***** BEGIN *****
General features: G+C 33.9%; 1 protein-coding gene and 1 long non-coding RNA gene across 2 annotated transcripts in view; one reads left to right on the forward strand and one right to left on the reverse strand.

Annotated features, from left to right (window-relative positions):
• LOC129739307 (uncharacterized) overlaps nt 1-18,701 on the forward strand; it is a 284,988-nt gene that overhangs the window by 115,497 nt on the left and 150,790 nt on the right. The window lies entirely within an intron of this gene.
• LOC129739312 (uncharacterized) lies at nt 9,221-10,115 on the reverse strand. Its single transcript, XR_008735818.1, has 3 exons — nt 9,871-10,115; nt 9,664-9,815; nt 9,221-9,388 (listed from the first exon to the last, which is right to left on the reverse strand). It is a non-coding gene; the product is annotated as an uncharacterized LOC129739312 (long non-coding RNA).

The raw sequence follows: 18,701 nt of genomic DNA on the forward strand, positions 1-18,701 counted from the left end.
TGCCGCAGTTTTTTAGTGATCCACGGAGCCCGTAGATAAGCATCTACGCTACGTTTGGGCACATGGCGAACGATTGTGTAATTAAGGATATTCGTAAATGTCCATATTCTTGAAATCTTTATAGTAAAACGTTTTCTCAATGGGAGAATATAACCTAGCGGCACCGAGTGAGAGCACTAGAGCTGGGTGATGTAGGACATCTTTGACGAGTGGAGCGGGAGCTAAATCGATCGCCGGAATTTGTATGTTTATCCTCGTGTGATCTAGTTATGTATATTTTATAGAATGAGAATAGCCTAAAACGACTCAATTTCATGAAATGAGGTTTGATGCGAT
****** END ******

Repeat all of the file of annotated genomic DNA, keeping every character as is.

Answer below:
General features: G+C 33.9%; 1 protein-coding gene and 1 long non-coding RNA gene across 2 annotated transcripts in view; one reads left to right on the forward strand and one right to left on the reverse strand.

Annotated features, from left to right (window-relative positions):
• LOC129739307 (uncharacterized) overlaps nt 1-18,701 on the forward strand; it is a 284,988-nt gene that overhangs the window by 115,497 nt on the left and 150,790 nt on the right. The window lies entirely within an intron of this gene.
• LOC129739312 (uncharacterized) lies at nt 9,221-10,115 on the reverse strand. Its single transcript, XR_008735818.1, has 3 exons — nt 9,871-10,115; nt 9,664-9,815; nt 9,221-9,388 (listed from the first exon to the last, which is right to left on the reverse strand). It is a non-coding gene; the product is annotated as an uncharacterized LOC129739312 (long non-coding RNA).

The raw sequence follows: 18,701 nt of genomic DNA on the forward strand, positions 1-18,701 counted from the left end.
TGCCGCAGTTTTTTAGTGATCCACGGAGCCCGTAGATAAGCATCTACGCTACGTTTGGGCACATGGCGAACGATTGTGTAATTAAGGATATTCGTAAATGTCCATATTCTTGAAATCTTTATAGTAAAACGTTTTCTCAATGGGAGAATATAACCTAGCGGCACCGAGTGAGAGCACTAGAGCTGGGTGATGTAGGACATCTTTGACGAGTGGAGCGGGAGCTAAATCGATCGCCGGAATTTGTATGTTTATCCTCGTGTGATCTAGTTATGTATATTTTATAGAATGAGAATAGCCTAAAACGACTCAATTTCATGAAATGAGGTTTGATGCGAT